Collaborative vs Divisive Politics

The British election of 2010, that brought in a minority parliament created an atmosphere of compromise where parties were able to negotiate amongst their common ideals to make parliament work. This is in stark contrast to Canada where we've been in continuous minority governments for over five years, and any proposal for political parties to work together or create a coalition is greeted with skepticism. Canadians are known globally for our diplomacy but have not practiced this at home. This country was founded upon a Grand Coalition between Ontario and Quebec, but since our founding, Canada's political culture has become dominated by the party with the most seats.

Under the present Canadian political reality, minority governments look unavoidable. Regional differences across the country have created this situation unless one of Canada's four largest political parties collapses which seems unlikely. Canada has become accustomed to majority governments where one party is in power and receives all the accolades and criticism during their term.

Due to our political history even though we are in period of minority governments most Canadians view the party that wins the most seats as the only legitimate party. An unchanging belief even to minority governments has made the prospect of a minority government seen as illegitimate. In Europe if a country fails to win the majority or a working coalition with other parties they could lose power. Canadians must accept the present political reality where their parties could form coalitions. Also, Canadians must accept that the Bloc Quebecois is part of parliament, represents Quebec, which is still part of Canada, and in order to make a minority government work, agreements can be made with them as long as national unity is not affected.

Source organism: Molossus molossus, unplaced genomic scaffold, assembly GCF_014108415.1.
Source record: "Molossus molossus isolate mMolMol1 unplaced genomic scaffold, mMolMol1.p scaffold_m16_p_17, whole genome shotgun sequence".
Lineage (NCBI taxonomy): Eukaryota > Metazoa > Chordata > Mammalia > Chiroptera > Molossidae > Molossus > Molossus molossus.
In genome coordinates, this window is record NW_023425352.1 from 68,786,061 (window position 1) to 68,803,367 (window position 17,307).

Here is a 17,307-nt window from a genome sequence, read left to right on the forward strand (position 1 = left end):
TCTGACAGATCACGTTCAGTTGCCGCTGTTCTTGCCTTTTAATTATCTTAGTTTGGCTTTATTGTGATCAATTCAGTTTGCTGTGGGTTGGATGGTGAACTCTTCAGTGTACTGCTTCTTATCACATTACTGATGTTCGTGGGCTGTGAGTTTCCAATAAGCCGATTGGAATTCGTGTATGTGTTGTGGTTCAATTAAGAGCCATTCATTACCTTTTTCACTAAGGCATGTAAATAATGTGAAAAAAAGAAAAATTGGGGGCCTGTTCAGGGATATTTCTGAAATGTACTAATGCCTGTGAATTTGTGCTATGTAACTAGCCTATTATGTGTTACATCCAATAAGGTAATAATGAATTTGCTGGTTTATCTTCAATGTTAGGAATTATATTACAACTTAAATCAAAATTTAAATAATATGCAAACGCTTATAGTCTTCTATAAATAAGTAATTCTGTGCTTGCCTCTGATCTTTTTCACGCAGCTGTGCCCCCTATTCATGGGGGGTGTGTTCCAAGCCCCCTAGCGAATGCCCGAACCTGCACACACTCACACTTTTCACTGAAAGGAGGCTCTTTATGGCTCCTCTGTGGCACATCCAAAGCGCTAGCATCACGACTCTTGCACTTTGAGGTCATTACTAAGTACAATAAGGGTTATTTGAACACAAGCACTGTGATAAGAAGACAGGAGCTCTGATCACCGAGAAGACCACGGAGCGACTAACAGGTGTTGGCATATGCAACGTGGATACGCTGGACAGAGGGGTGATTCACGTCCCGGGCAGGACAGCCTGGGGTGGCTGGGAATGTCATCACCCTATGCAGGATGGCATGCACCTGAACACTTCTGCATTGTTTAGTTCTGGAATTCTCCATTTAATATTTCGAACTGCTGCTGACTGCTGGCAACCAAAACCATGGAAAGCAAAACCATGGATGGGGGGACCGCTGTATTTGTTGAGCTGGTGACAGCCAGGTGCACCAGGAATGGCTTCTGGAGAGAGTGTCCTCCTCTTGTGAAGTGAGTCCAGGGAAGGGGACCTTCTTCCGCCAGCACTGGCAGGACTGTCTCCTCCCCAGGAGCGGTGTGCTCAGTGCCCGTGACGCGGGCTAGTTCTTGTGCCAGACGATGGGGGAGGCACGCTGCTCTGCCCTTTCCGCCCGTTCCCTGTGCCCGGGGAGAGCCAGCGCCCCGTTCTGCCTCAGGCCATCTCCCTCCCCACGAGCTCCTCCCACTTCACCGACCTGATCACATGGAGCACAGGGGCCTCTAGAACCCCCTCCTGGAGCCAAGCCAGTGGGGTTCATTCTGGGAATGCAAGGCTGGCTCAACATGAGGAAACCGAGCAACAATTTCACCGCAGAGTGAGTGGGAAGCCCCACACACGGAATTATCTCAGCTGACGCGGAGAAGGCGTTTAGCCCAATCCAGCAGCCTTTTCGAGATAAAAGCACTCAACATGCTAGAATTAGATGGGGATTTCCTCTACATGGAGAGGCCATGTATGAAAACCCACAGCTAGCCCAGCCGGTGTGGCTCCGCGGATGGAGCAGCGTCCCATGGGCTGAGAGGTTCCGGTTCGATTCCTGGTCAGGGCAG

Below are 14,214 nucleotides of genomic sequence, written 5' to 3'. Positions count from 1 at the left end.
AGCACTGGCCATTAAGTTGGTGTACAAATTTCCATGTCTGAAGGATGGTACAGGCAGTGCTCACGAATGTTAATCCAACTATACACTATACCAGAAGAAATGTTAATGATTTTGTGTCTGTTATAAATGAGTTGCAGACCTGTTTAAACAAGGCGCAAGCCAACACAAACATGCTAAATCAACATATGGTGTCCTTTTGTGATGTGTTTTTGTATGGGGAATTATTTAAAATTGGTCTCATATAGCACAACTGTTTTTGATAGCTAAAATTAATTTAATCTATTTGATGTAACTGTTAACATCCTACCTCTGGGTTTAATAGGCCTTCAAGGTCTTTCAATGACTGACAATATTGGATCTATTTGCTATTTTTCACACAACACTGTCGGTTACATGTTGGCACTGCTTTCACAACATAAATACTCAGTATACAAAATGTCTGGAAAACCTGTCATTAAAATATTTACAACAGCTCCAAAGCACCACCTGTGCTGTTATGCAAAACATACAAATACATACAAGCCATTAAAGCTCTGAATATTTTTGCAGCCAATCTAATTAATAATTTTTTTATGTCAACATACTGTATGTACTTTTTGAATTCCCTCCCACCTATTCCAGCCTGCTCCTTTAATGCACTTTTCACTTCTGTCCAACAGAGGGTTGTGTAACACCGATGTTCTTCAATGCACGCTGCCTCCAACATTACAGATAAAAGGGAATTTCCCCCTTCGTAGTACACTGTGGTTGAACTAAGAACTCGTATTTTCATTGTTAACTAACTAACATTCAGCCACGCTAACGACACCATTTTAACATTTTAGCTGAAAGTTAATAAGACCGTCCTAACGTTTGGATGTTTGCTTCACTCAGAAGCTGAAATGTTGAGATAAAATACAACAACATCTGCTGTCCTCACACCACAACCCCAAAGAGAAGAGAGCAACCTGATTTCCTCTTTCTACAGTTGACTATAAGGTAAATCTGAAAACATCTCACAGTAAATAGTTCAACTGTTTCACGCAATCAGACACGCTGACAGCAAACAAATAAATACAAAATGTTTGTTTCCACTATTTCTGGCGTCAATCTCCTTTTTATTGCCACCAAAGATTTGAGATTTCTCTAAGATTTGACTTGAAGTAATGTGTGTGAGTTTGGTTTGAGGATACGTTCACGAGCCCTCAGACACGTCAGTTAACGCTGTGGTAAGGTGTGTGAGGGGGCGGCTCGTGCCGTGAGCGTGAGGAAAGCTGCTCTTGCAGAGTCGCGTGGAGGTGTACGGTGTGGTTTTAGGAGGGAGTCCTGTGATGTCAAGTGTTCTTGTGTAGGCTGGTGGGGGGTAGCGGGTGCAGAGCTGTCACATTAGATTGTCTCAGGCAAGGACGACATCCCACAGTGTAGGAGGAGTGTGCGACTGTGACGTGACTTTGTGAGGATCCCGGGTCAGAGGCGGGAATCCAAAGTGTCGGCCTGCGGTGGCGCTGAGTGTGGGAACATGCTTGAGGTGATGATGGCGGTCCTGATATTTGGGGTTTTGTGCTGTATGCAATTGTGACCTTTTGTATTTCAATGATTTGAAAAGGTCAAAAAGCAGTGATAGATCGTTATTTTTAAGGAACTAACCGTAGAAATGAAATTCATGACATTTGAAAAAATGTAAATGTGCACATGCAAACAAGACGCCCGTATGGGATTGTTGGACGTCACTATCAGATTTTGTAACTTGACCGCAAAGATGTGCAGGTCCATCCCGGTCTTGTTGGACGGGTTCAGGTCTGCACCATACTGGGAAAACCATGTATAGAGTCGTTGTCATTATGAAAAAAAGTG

Another big reason why Canadians are not opened up to new political possibilities is media negative coverage. The media is intently focused on negative politics and most people don't see any positive progress from their political leaders from the media. Parties are also largely to blame for this too because of negative campaigning. Negative campaigning is seen as being as successful but as it has become more prevalent in future elections, fewer people are voting because are disillusioned with politics. Also, in the world of opinion polls more and more voters see their votes as being useless because; they don't care, they only have one vote, or the election in their riding has already been decided and there vote is useless. More Canadians must become educated in civic affairs and how there government works so they know what their vote is worth and if they're unhappy with their political system what options are available.

Politics of conciliation and compromise should be a natural fit for Canadians. Canadians are seen as being collaborative. We are seen as being inclusive for our openness to immigrants from around the globe and our establishment as being a socially tolerant society. On the international stage, Canadians are viewed as friendly and we're famous for our peacekeeping. Our values prove we are inclusive not divisive yet we have an archaic political culture unable to work across party divides.

Collaborative approaches are not just limited to politics. Originally, internet websites were run top-down but once online social media was introduced internet growth swelled with increased openness. Former Canadian Prime Minister Wilfrid Laurier is famous saying the 20th century would belong to Canada and is often ridiculed for it. But Canadians made a huge impact on global affairs with our soft power approach and after helping other nations end conflicts it's time to end our divisive politics at home in favour of a more collaborative approach. In the US, negative campaigning is an industry. Barack Obama was able to win a presidential election on the promise of conciliation and cooperation. Canadian political leaders should learn from that election and practice a more cooperative form of politics rather than division.


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Updated: December 28, 2010

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